Furlong content to allow actions on the field speak louder than words off it
Tadhg Furlong walks into the room and puts his chest foot forward.
Though so physically imposing, Furlong freights his breezy confidence with the lightness of a ballet dancer.
Already a Lion, instituted so prematurely after his breakthrough into the Leinster and Ireland sides, it would seem as if here before us is a man so brimming with ease that he is surely already a young leader of so many older men.
But that is not the case. His frame could freight so many others but, for now at least, he is more content to be satisfyingly self-sufficient and just carry himself.
In response to a generic query about the leadership group, the Wexford man's disarming reply says much about the comfort he has in knowing where his place is and how much he enjoys occupying it.
"I am not in the leadership group so I couldn't comment," he blithely reveals. "I would be ignorant to the conversations they'd have."
Except he is not ignorant of the instructions that emerge from those conversations as his sustained form demonstrates. They inform, he performs. Simple as. Deeds come easier than him to words, as he freely admits.
"I always enjoyed the saying, 'Look after your own shop' or, 'If it's to be it's up to me,'" explains the 25-year-old, who will earn his 20th cap against France next month after being named in Joe Schmidt's Six Nations squad this morning.
"So a lot of the time I try to get my own ducks in a row and perform. I wouldn't be massively vocal in team meetings or stuff like that, I just try to earn my stripes and work hard. Maybe down the track when you're 27, 28, 29, you can sort of maybe think about that but at the minute I'm happy enough to focus on myself and try to perform as best I can."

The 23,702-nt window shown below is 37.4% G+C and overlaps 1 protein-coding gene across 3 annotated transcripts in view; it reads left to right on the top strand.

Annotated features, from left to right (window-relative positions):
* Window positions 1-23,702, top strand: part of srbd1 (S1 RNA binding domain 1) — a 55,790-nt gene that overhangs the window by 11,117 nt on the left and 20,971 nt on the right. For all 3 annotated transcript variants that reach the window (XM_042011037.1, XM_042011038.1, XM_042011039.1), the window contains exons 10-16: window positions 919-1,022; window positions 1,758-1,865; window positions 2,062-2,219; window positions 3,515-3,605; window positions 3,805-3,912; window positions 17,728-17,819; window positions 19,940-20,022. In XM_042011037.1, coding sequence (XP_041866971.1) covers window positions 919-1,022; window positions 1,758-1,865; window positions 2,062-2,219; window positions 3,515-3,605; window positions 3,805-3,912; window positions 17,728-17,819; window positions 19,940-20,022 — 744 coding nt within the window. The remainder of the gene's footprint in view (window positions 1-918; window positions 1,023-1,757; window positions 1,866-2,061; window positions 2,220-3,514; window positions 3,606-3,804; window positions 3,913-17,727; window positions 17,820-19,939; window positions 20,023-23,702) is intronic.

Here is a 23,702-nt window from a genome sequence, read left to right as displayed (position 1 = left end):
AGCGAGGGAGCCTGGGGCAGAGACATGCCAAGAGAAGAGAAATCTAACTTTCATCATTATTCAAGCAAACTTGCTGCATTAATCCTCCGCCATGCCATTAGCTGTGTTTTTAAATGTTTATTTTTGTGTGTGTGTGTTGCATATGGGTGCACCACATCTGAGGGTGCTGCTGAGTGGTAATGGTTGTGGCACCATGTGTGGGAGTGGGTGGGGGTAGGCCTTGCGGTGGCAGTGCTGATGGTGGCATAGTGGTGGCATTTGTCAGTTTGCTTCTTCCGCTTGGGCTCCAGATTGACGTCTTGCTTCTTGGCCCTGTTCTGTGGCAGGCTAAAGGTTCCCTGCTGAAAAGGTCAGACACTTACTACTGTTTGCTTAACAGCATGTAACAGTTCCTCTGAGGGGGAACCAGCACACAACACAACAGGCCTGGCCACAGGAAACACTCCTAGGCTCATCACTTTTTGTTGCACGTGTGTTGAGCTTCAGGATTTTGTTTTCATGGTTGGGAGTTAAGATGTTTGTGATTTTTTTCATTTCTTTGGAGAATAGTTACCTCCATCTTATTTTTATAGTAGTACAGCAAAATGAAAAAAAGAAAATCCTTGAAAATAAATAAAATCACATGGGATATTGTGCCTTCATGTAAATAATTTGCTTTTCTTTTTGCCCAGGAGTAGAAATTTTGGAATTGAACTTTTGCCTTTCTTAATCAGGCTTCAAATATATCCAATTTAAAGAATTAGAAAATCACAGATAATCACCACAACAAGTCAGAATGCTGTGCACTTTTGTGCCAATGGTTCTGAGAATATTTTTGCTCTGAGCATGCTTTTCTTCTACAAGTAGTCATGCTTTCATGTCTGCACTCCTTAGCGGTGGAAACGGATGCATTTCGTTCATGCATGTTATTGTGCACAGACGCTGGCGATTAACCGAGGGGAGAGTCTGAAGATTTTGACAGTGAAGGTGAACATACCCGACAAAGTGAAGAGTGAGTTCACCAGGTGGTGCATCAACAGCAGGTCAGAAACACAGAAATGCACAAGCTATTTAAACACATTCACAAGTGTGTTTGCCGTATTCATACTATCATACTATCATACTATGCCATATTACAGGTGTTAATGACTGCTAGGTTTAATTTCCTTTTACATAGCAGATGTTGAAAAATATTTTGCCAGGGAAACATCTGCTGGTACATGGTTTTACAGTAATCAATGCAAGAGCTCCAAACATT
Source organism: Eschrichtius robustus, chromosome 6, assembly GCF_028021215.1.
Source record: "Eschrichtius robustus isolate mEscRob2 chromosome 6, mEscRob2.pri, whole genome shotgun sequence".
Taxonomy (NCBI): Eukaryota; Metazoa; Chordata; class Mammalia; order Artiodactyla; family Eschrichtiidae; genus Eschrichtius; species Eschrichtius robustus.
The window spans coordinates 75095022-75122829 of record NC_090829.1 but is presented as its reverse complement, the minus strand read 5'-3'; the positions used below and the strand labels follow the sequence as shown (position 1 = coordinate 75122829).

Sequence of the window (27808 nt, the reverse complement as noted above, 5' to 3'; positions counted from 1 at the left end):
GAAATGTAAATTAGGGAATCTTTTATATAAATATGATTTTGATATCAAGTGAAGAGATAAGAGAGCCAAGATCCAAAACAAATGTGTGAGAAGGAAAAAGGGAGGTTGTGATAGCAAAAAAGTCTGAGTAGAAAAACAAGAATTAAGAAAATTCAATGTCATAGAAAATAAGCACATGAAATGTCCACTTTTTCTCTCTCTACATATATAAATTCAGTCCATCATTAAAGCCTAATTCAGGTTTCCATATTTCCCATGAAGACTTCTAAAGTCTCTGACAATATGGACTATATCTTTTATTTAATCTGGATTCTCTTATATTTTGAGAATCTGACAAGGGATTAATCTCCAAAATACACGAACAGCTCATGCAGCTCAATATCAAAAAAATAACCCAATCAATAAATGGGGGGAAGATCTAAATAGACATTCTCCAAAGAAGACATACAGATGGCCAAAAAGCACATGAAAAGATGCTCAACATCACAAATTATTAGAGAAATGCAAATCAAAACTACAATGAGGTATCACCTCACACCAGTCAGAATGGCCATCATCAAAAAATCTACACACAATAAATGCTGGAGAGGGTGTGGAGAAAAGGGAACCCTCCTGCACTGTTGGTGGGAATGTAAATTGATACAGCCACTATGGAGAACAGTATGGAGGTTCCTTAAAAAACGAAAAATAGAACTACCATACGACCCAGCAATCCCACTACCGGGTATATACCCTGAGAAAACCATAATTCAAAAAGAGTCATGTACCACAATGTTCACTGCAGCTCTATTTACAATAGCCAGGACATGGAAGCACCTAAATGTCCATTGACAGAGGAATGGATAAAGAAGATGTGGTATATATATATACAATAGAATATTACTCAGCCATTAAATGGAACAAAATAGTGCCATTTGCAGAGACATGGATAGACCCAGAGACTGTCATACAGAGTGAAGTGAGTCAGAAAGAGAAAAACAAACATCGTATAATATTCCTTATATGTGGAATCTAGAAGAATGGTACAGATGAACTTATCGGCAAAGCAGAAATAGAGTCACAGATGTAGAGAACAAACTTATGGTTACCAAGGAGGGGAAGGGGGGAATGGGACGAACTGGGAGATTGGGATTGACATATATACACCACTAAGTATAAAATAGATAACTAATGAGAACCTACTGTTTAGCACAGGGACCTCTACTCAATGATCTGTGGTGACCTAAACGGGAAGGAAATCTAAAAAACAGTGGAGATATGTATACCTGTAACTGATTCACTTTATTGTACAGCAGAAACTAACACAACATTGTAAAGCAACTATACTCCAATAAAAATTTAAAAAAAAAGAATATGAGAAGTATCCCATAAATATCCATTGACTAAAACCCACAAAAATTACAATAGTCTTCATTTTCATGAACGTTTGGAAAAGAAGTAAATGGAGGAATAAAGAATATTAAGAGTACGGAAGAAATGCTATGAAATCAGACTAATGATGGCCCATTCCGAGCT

The evidence speaks as eloquently as any rousing speech. Unlike others who have dipped since the summer, Furlong's graph, if anything, is still heading skyward.
And he is adding more to his game, too; Stuart Lancaster's skills emphasis produced a quite stunning, five-metre lateral offload on the gain-line last Sunday, whose audacity defied the naked eye.
Hidden talents are emerging more to the fore now than ever before and it is clear that last summer's global exposure has infused him with the confidence to consistently peak as he binds, if not speak as he finds.
"It gives you confidence. To start three Tests was a great experience and I suppose to be given a bit of leadership in the scrum with Graham Rowntree (scrum coach) was really good in terms of seeing a different perspective.
"The main thing that comes from it is that you're sharing knowledge and techniques and processes with people from other countries, coaches from other countries, and you get a different viewpoint on a lot of things.
"It probably makes you take stock, it gives you stuff to think about and it pushes you on. It's a hard one to describe what I'm thinking, but it gives you confidence. It generally makes you a better player."
Given his role as Ireland's scrum anchor, he will arguably be as important as any of his fleet-footed colleagues when the Six Nations begins in just 18 days' time.
You can tell him that but when he looks in the mirror he won't repeat it. "Best looking or best?" he chuckles. "Ten out of ten for looks here - no, I'm kidding! Look, I personally wouldn't view myself that way.
"You meet some people and they would be naturally confident or bordering on arrogance.
"I wouldn't see myself in that way. I would put myself under pressure to play well. I would question myself, I'd look at video and say to myself, 'You need to do this better, that better, that better' and then look at how I can do that better.
"That's where you get your extras to do after training and stuff, so I would put pressure on myself but I wouldn't be of that mindset."
You suggest that at least he doesn't suffer an inferiority complex. The inner confidence reveals all.
"You can look at other tightheads and think, 'I might do that better than they would,' or say, 'They would do that better than I would'.
"You're always looking and learning in that sense. If I think I do something well I have no problem in saying, 'That was good'. I'm not that hard on myself at the same time."
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